Prepping for our hearing to make severe workplace abuse illegal

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While we don’t yet have a scheduled date for the hearing yet, the Joint Committee on Labor and Workforce Development will hear our testimony in support of Senate Bill 1072 (the Healthy Workplace Bill) at the Massachusetts State House sometime in the next couple months. You are invited to attend the hearing, to ask others to help fill the room, and even testify to show support. 

At the hearing, legislators listen to testimony about several bills. In previous sessions, legislators waited until the end of the hours-long hearings to listen to testimony from our advocates. We encourage you to speak at the end on behalf of the bill.

We’ll let you know as soon as we know the date of the hearing.

Dos and don’ts of speaking at the hearing

DO speak about your experience. Speak from the heart about how workplace abuse affected you, especially how it harmed your health and affected your personal relationships. Remember that legislators want to hear from you.

DO keep your testimony to under two minutes. By the end of the hours-long hearing, legislators may be tired. The last thing we want to do is turn them off, so stick to the facts and to your own experience and keep it brief. It’s difficult to summarize months or years of abuse into two minutes, but it’s important to do so.

DO stick to our talking points. Refresh yourself on the main points we want to get across:

  1. Accountability, not just training, is what will change behavior.
  2. There will be a high threshold for recovery.
  3. The bill is based on the U.S. Supreme Court’s definition of a hostile work environment for sexual harassment.
  4. The bill enters the picture only when the bullying behaviors have become severe and harmful.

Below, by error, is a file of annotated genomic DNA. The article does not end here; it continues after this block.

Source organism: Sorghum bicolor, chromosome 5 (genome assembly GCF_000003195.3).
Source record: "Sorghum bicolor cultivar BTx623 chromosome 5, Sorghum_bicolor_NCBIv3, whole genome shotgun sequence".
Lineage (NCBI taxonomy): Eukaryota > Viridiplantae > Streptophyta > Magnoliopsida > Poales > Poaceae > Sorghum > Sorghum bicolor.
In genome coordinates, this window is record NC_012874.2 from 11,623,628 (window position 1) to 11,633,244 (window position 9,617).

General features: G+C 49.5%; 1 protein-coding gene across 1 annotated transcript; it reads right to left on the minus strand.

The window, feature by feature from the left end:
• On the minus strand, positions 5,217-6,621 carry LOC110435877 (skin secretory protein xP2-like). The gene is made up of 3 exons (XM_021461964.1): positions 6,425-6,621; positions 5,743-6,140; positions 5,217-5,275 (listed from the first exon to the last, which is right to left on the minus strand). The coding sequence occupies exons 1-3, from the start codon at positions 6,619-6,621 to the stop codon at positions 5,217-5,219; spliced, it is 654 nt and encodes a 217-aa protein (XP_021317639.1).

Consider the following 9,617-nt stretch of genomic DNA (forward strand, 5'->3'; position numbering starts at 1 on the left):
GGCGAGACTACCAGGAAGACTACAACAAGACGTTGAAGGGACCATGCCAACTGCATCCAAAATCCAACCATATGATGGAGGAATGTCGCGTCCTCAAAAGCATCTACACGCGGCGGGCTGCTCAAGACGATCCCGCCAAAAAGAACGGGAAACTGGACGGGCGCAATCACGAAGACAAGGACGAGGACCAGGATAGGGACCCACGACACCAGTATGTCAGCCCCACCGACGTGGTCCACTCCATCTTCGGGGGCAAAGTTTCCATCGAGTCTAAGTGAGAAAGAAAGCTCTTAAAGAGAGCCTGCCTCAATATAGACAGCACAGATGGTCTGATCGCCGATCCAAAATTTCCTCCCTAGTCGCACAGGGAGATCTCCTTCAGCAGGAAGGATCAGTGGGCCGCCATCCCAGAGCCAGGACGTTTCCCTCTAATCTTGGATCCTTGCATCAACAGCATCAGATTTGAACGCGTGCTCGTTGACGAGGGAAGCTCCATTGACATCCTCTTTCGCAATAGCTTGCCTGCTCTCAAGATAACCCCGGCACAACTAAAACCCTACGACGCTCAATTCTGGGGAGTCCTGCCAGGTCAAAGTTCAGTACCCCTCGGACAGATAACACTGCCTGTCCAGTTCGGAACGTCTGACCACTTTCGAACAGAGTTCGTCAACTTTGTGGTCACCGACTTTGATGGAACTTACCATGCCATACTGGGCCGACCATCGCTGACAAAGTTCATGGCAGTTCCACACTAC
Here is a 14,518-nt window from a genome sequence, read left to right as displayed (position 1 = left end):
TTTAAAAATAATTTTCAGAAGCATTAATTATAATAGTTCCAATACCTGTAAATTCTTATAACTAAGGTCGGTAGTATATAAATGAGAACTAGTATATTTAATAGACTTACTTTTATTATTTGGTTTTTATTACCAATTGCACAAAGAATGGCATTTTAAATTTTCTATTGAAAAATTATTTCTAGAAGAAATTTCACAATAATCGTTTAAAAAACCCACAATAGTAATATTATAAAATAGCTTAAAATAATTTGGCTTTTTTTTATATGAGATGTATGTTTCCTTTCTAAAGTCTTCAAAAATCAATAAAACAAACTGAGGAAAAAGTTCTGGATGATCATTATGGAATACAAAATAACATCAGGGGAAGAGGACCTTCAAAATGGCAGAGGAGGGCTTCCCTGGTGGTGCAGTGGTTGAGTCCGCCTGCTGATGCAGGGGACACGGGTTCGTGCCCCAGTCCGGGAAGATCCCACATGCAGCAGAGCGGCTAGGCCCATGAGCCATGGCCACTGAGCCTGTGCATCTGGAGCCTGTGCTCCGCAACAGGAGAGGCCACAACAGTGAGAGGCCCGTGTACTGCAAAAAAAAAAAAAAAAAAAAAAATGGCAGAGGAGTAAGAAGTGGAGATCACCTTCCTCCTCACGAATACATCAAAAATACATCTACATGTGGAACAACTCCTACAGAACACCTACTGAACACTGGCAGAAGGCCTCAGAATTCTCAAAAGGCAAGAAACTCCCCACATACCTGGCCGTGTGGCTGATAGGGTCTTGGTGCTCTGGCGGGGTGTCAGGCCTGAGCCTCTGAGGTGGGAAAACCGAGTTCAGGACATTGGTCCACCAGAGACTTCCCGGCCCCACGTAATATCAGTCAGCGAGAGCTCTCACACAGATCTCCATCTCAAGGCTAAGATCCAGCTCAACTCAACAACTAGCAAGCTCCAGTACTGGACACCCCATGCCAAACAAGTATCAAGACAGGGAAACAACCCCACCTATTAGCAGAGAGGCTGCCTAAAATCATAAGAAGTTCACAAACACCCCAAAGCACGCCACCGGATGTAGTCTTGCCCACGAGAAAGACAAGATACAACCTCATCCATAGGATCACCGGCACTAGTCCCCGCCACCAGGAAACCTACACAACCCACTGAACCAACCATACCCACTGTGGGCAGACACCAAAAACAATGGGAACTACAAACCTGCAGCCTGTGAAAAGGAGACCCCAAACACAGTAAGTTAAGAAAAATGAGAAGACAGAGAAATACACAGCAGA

5. Employers can minimize their liability exposure by acting preventively and responsively toward bullying.
  6. The bill focuses on addressing the bullying behavior, not killing jobs.
  7. Many workplace bullying targets already lose jobs, choosing their health over daily suffering.

DO visit your state rep and senator that day. Before or after the hearing, stop by your legislators’ offices and ask them to support the Healthy Workplace Bill. That’s one State Rep and one State Senator. Try to make an appointment with them beforehand. If you can only speak with an aide, do that. Aides will pass along information to legislators. The State House is hard to navigate, so write down the State House room numbers before that day, bring them with you, and don’t be afraid to ask someone how to get to those offices. Bring a copy of each of these fact sheets (two of each, one for each legislator) to leave with your legislators:
Fact sheet
Myths sheet

DO email these fact sheets to your legislators if you can’t make it that day. Your legislators want to hear from you.

DON’T mention bully’s names or workplaces — unless asked. The goal is to pass the law, not to out a boss or workplace.

DON’T feel like you have to testify to show support. If you’re not ready to speak under two minutes about your experience, don’t feel obligated to speak. You may not be ready, and that’s ok. Showing your support by attending is much appreciated whether or not you speak.


Remember that perseverance is key. Most bills take years to pass, and we’ve come a long way with just 20 advocates six years ago to now more than 16,000.

Help become part of history by showing your support and helping to fill the room that day.

3 comments

  1. Catherine Costello

    Deb, I’m happy to show up to provide support but I cannot testify since I was never bullied. Yes, I endured sexual assault on the job but no bullying. My case was very different. Let me know the date and hopefully I will be there. I have testified twice at the State House for various things and it was a dismal experience. Hope they can be more respectful for these poor souls. I’ve done all my weekly calls and emails. I do hear back from them occasionally. Catherine

    Sent from my iPhone

    >

    • Deb Falzoi

      Thanks so much for everything you do, Catherine. And no worries about testifying. There are usually plenty of people testifying. Our goal is to fill the room.

  2. himself@jerryhalberstadt.com

    Talk point #1, accountability!!! What we seek by S985, ombudsman for housing tenants.

    We had good hearing, so now it begins.

    You’re doing great job.

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